344 QUALITIES OF A GOVERNOR sunny era, an era of tolerance. Man must be put in a position to develop freely the talents that God has given him. What is important above all is that we should prevent a greater lie from replacing the lie that is disappearing. The world of Judaeo-Bolshevism must collapse. 164 27th February 1942, evening A Governor for Belgium—The Dutch and Germanic solidarity—Dislike of monarchs—A second French Government—Slogans for the British. In Holland, Denmark and Norway there are movements whose leaders have preferred to nourish an ambition to be one day, thanks to us, Presidents of the Council, rather than to be, without us, merely retired majors, or something similar. I need a man for Belgium. The difficulty is to choose the man. No question of sending there a North German, somebody brutal, a martinet. I need an extraordinarily clever man, as supple as an eel, amiable—and at the same time thickskinned and tough. For Holland, I have in Seyss-Inquart a man who has these qualities. I must surrender to the evidence that I'm again going to have to fall back upon my Austrian compatriots. When I try to decide who, amongst my Gauleiters, would carry enough guns, I always come back to Jury. He's clever, intelligent, conciliatory—but intractable in the essential things. My Gauleiter from Styria would be perfect, too, but he's still a little young. How would it be to send men like Seyss and Jury to Russia? It would be better to send bulls! But one mustn't confuse suppleness and weakness—and both of them would cut a good figure there. Schirach has done his job very well, and he's now in the running for any important task. Seyss has succeeded in encouraging in Holland a movement that is numbering more and more adherents, and is waging war against Wilhelmina without our having to put a shoulder to the wheel. The idea of Germanic solidarity is making more and more impression on the minds of the Dutch.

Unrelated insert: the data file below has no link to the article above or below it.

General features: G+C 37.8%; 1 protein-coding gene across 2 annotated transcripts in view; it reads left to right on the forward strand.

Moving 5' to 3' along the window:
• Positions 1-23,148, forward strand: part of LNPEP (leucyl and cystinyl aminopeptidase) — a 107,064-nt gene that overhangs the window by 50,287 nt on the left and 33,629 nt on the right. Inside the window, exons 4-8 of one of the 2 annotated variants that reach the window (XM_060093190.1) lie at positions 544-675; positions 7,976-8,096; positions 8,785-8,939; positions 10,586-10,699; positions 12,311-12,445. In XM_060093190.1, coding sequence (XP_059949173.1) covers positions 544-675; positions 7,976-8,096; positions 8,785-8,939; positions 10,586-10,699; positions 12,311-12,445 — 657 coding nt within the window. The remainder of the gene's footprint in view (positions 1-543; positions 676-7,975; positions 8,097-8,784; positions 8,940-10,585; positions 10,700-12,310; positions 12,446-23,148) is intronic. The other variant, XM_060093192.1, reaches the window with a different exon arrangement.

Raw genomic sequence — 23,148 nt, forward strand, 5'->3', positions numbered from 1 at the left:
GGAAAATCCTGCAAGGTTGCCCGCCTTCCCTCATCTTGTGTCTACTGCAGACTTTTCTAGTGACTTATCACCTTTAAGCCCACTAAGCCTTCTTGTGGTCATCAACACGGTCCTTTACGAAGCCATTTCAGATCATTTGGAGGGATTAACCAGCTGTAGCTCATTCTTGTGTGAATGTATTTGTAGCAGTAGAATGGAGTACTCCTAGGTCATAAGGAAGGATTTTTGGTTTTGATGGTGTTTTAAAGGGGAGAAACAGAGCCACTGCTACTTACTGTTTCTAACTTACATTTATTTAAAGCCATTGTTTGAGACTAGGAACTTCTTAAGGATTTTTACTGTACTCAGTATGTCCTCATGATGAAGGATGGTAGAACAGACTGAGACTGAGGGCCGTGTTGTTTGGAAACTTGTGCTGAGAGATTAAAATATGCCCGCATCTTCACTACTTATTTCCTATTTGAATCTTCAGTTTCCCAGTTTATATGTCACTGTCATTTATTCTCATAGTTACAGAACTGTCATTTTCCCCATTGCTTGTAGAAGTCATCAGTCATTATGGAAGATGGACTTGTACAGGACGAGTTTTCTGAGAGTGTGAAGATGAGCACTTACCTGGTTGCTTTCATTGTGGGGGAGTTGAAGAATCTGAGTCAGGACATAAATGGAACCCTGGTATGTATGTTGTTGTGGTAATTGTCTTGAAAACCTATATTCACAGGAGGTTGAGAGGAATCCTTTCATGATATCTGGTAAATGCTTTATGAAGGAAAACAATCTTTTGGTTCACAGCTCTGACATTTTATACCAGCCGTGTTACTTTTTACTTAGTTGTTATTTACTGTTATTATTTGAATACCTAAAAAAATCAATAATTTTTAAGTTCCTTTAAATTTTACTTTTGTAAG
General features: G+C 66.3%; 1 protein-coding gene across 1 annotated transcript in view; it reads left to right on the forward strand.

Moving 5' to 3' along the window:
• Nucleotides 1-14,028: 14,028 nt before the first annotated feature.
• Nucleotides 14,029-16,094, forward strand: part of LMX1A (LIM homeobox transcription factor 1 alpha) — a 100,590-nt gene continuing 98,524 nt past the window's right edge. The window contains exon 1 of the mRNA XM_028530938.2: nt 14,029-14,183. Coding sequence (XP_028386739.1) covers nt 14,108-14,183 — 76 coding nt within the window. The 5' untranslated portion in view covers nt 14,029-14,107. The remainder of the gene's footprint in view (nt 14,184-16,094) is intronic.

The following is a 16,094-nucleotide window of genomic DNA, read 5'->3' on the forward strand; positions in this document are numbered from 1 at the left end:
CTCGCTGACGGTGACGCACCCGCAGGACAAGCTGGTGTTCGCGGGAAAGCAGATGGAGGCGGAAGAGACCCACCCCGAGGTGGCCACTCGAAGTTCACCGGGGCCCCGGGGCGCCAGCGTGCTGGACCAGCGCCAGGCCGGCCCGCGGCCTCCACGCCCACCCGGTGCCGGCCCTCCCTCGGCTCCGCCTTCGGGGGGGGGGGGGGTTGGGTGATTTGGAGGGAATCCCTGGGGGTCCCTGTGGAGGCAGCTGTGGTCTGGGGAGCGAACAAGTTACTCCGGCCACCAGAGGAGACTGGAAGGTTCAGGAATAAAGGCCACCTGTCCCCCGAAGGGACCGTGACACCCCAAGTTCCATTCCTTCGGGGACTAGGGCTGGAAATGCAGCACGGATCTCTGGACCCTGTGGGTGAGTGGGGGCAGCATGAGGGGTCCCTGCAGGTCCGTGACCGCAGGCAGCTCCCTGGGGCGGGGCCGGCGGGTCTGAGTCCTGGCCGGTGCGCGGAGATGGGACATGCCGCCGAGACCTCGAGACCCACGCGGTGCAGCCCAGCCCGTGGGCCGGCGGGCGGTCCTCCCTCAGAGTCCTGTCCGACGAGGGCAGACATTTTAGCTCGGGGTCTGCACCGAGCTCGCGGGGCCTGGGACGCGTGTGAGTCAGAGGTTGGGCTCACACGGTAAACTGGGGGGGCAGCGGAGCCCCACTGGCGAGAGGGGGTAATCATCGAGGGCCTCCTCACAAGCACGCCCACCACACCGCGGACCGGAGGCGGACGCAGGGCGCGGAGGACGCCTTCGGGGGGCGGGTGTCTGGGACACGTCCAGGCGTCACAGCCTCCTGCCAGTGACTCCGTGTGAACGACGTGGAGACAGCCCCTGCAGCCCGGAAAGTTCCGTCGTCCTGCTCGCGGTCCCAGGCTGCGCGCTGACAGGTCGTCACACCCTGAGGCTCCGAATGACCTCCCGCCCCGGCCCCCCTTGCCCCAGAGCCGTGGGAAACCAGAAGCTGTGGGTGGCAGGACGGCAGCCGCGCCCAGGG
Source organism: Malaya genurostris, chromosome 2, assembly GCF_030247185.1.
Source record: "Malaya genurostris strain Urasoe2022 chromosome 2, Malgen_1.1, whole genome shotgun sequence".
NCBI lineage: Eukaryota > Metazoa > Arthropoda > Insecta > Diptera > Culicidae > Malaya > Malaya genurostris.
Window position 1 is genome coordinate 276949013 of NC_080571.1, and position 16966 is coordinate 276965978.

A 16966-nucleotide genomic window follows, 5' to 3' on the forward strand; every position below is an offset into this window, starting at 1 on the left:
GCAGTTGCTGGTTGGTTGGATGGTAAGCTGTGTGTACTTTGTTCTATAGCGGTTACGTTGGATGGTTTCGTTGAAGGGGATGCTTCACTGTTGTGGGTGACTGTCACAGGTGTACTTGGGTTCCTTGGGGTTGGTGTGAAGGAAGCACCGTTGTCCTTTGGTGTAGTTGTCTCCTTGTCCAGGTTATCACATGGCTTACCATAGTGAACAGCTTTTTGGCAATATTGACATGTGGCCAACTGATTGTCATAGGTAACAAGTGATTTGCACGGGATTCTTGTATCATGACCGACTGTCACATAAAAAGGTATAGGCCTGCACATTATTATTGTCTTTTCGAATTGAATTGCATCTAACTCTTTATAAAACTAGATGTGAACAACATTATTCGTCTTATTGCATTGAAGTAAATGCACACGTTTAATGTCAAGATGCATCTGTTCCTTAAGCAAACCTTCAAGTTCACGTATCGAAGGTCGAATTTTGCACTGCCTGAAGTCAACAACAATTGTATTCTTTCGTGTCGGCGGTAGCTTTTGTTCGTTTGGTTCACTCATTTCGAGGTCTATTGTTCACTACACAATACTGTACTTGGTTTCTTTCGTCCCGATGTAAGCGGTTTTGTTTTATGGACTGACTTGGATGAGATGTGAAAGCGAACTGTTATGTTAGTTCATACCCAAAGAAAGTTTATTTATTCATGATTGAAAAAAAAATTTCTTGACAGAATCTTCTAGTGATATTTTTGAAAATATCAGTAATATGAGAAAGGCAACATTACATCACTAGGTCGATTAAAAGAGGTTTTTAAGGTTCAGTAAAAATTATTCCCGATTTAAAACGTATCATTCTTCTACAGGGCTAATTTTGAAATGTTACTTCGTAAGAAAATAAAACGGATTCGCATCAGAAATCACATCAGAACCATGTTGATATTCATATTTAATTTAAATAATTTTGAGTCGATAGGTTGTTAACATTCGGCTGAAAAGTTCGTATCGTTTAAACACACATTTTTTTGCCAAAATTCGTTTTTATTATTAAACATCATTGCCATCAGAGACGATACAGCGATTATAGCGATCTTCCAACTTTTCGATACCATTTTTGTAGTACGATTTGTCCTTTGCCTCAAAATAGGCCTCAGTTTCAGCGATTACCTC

THE POSITION OF MONARCHS AND QUISLINGS 345 As regards the monarchs, the worst nuisances are those who've grown old in harness. They become, in a sort of way, tabu. You scarcely touch them, and everybody begins to howl. Franz Josef, for example, was much less intelligent than his successor, but a revolution against him was not possible. What a lot of affronts he swallowed in the course of his interminable life! Finally he acquired the style of a Buddha! For more than half a century he witnessed events without reacting to them. If the Dane goes about it like the old Swede (who does nothing but gather his strength by playing tennis), he'll reach the age of Methuselah. Gustav V was telling me that he had an excellent constitution, for if his absence from the country lasted more than four weeks, he had to be replaced. It's by dint of doing nothing that these puppets become impudently old. In Denmark, we already have the successor. That's Clausen. When we've reached that point, we'll have three men who'll have sinned so much that they'll be obliged to remain allied to us whatever happens. We can count on Clausen, and likewise on Mussert. In Belgium, there's this damned king! If only he'd cleared out like the others. I'd have allowed his pretty girl-friend to go and join him. In Paris, we'll probably have a second French government. Abetz is too exclusively keen on collaboration, to my taste. Unfortunately, I can't tell him precisely what my objects are, for he has a wife. The fact is, I know of a man who talks in his sleep, and I sometimes wonder whether Abetz doesn't do the same. But he's intelligent at organising resistance in Paris against Vichy, and in this respect his wife is useful to him. Thus things take on a more innocent character. If we succeeded in forming a second French government in Paris, the opposition in Vichy would have only one wish, that we should stay—for fear that it should be discovered how many of them are paid by us. My opinion is that the longer we stay in Paris, the better worth while it will be. In any case, I shall never have any difficulty in finding occupants for Par ; s, and there's no risk that one day a unit of the Wehrmacht may mutiny, saying: "We don't want to stay in France any more!"